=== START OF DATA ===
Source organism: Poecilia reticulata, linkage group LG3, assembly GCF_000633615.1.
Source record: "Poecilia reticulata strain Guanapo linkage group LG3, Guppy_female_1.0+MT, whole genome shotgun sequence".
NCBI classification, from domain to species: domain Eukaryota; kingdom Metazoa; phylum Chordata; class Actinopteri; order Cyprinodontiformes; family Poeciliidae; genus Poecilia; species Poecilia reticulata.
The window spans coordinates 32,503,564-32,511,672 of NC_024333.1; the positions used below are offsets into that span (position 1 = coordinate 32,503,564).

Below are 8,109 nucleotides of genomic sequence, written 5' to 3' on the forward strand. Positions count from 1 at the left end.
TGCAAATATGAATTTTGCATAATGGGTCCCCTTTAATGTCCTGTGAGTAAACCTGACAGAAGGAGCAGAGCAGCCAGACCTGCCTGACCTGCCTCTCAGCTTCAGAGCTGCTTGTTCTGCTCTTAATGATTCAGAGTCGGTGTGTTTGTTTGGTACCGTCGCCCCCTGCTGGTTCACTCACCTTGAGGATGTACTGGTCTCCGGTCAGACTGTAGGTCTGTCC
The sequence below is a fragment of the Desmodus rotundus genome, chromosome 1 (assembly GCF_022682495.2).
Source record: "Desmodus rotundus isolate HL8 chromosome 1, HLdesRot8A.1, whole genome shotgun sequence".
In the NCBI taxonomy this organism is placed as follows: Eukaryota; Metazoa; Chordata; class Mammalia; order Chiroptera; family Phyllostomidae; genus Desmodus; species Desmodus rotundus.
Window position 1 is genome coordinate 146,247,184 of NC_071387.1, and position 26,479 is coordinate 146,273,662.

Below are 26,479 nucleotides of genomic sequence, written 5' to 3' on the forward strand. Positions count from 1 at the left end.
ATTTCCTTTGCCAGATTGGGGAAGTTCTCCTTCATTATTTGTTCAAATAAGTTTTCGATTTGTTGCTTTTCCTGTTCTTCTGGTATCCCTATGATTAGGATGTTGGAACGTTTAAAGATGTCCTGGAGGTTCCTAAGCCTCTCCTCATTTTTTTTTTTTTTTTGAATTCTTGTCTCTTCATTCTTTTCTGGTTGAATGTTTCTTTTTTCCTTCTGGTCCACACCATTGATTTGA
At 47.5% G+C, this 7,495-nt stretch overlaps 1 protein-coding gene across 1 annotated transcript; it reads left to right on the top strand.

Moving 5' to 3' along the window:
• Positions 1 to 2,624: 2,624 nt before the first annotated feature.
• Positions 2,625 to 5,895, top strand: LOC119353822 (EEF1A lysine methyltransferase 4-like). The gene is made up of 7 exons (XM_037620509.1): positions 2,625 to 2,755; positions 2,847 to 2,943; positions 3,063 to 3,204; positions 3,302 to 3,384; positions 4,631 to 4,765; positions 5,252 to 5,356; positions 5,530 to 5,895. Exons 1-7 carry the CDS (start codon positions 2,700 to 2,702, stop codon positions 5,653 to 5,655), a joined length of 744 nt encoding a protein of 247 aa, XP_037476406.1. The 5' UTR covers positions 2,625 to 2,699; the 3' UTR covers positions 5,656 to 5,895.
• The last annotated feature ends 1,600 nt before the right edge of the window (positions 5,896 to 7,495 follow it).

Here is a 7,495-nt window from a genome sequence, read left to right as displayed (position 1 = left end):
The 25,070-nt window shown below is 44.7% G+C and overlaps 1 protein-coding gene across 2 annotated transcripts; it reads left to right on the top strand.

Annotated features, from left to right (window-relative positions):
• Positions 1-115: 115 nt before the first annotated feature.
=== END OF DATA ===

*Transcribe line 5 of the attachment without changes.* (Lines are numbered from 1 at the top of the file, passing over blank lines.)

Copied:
Below are 8,109 nucleotides of genomic sequence, written 5' to 3' on the forward strand. Positions count from 1 at the left end.